WRITING TO WIN: MANAGING EXPECTATIONS IN BUSINESS WRITING
It would be a wonderful thing to know exactly what people expect of you over and above your duties and responsibilities on the job. You’d know exactly what to do to meet these additional expectations in your day-to-day performance. Being that the probabilities are high that most of the population cannot read minds, you must devise other ways to manage the expectations of your audience, namely, your colleagues, managers, or key stakeholders.
This is the third installment discussing key considerations for effective business communication. We’ll call this one, managing the expectations of audience. Or, as it is stated: Consider the Audience.
WHO IS MY AUDIENCE?
You already know your audience will either be your colleagues, managers, or key stakeholders. Now, you must learn to write TO their beliefs, needs, and expectations in a way that will ‘win the day’. That is, the means by which you can accomplish the goals laid out in your report, proposal, or executive summary.
Your Goal Should Be a Simple One, SUCCESS:
- The acceptance of your proposed solution to a problem
- The acceptance of your proposed improvement to a process
- The acceptance of the progress you have made in a key on-going project.
HOW CAN I KNOW THEIR EXPECTATIONS?
- Be aware of the project’s or division’s success objectives. These are specific things that must be achieved to demonstrate success in your department.
- Be diligent on the job. Keep your ears open, stay informed, and engaged in the workplace.
HERE’S HOW MANAGING EXPECTATIONS WORKS
If you want to convince your manager to give you a shorter work week for the same pay, you’ll need to understand why he/she wouldn’t want to give you a shorter work week even though you’ll be working the same hours. In other words, you must figure out what she believes on the subject of shorter work weeks. This is where you begin to make assumptions or guesses about her feelings on the subject of shorter work weeks. When you begin to make these assumptions or educated guesses, you begin to write to the needs of your audience.
You are a pharmaceuticals warehouse supervisor. Keeping track of inventory is an obvious priority. You know that inventory levels have been inaccurate in the last two accounting periods. You want to propose a solution to the problem, but before you present a ‘proposed plan’, you must try and figure out the expectations of your manager with regard to this problem. In short, you present your plan in such a way as to address what YOU THINK his beliefs and expectations may be given the current shrinkage problem. When you begin to make a mental list, it may look something look this if you were to write it down.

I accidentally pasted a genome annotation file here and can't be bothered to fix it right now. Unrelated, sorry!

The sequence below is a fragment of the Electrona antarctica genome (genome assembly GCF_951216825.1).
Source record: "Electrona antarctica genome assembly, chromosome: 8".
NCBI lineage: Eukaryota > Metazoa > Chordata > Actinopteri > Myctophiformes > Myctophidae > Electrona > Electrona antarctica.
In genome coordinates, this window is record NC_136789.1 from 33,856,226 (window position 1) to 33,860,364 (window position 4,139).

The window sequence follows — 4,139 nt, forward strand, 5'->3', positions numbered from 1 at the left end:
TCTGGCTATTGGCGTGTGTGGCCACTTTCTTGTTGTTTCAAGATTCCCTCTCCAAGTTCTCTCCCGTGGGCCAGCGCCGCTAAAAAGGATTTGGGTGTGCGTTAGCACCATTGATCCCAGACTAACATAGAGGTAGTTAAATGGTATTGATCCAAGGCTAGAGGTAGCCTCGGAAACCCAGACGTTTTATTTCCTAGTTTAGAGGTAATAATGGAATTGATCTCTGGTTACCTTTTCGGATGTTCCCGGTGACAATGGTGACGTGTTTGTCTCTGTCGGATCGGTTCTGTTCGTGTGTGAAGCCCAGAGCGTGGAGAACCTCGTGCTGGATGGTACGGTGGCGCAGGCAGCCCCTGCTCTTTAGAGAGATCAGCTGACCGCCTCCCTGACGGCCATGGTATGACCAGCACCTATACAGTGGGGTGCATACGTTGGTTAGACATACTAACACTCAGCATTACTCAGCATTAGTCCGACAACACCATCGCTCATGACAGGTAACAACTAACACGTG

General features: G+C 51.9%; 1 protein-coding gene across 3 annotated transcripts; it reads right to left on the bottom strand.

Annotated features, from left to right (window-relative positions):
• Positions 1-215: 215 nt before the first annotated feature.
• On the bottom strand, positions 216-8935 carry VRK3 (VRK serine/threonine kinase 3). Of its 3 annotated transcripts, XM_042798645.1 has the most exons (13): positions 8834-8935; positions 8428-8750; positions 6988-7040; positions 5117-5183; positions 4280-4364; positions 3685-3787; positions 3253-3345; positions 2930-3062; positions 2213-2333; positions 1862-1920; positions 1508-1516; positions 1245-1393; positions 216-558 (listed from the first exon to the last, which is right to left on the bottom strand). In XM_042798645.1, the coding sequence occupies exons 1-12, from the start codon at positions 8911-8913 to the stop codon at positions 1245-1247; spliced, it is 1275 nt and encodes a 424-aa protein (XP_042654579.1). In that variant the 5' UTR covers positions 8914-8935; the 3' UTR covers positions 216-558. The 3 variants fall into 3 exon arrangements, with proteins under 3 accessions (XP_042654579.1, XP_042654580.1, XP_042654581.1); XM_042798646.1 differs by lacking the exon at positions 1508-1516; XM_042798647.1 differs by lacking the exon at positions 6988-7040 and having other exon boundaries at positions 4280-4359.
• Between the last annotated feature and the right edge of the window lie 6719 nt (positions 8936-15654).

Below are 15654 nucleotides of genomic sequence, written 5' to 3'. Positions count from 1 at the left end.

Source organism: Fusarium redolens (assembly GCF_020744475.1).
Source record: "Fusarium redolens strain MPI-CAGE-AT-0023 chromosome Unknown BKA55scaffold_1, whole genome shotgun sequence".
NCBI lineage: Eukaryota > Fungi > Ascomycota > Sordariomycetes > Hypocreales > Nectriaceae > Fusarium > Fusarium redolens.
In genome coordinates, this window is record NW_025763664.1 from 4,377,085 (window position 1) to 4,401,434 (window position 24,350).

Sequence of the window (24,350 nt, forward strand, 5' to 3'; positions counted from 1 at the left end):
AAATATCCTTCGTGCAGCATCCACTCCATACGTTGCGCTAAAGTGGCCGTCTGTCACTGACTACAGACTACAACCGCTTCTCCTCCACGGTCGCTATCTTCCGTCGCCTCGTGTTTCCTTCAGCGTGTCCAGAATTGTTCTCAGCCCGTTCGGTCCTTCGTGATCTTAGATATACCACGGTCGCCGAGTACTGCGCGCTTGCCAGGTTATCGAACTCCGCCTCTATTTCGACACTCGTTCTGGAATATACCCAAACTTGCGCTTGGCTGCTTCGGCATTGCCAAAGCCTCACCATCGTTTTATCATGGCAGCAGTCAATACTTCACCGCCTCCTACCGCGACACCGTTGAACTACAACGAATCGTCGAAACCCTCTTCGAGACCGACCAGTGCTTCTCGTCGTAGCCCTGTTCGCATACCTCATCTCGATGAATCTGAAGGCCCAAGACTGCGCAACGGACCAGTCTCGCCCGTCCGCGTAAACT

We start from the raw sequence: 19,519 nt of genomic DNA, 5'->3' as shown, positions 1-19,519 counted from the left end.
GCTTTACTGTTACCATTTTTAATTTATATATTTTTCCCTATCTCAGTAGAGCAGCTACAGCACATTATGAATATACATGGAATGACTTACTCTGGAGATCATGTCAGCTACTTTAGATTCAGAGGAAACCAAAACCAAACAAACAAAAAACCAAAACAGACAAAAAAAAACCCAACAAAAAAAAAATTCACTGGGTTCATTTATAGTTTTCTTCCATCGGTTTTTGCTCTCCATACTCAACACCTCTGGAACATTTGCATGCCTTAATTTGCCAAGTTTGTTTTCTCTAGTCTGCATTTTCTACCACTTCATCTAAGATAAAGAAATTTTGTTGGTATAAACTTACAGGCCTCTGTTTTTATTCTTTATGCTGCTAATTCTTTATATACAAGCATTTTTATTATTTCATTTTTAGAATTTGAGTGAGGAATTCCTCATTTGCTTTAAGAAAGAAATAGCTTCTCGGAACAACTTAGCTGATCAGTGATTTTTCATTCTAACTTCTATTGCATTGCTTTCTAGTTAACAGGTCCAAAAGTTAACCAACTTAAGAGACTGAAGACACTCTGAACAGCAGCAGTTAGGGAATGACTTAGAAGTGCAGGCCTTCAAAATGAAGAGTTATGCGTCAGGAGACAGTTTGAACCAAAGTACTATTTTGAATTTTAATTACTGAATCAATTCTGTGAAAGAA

The Director of Corporate Logistics distributes a monthly newsletter that highlights shrinkage and how it decreases company profits. You know your manager keeps a close eye on this issue and measures warehouse shrinkage monthly, then reports this to corporate logistics. You also know that your manager constantly talks about adding more technology and wants to be noticed by the Director of Logistics. You also know that your facility manager would like to avoid hiring more security personnel.
This will be the first paragraph in your proposal
Based on last month’s warehouse inventory, there has been an eight percent increase in shrinkage. Our monthly sales figures do not support this high level of ‘missing’ merchandise. Nor can we afford to hire more security guards. Therefore, I would like to recommend a technological upgrade in our present security system. It will help us accomplish our goals without increasing payroll.
When you have a strong idea of what may be going on in the mind of your audience, you will have a strong idea of how to sell your idea. This is the same as building a strong persuasive document. A persuasive document is an argument. And building a good argument starts with creating the foundation upon which it rests. This foundation is the need to know your audience which brings us back to the three key considerations in effective written business communication.
REMEMBER: To Write Effectively
- Consider the Length
- Consider the Data
- Consider the Audience
For an expanded discussion on effective business writing and workplace etiquette, see my book:
Royce Murcherson, Ph.D., The Guide to Persuasive Business Writing: A New Model that Gets Results. Iowa: Kendall-Hall, 2013
Clip Art, provided by Microsoft Office Professional Academic, 2010
If you want to develop or enhance your business communication skills, consider enrolling in the Business Office Systems & Support (BOSS) program at Richland College.
Richland College is located in northeast Dallas at 12800 Abrams Road. For more information, please contact Angela Nino at email@example.com or call 972-238-6215.
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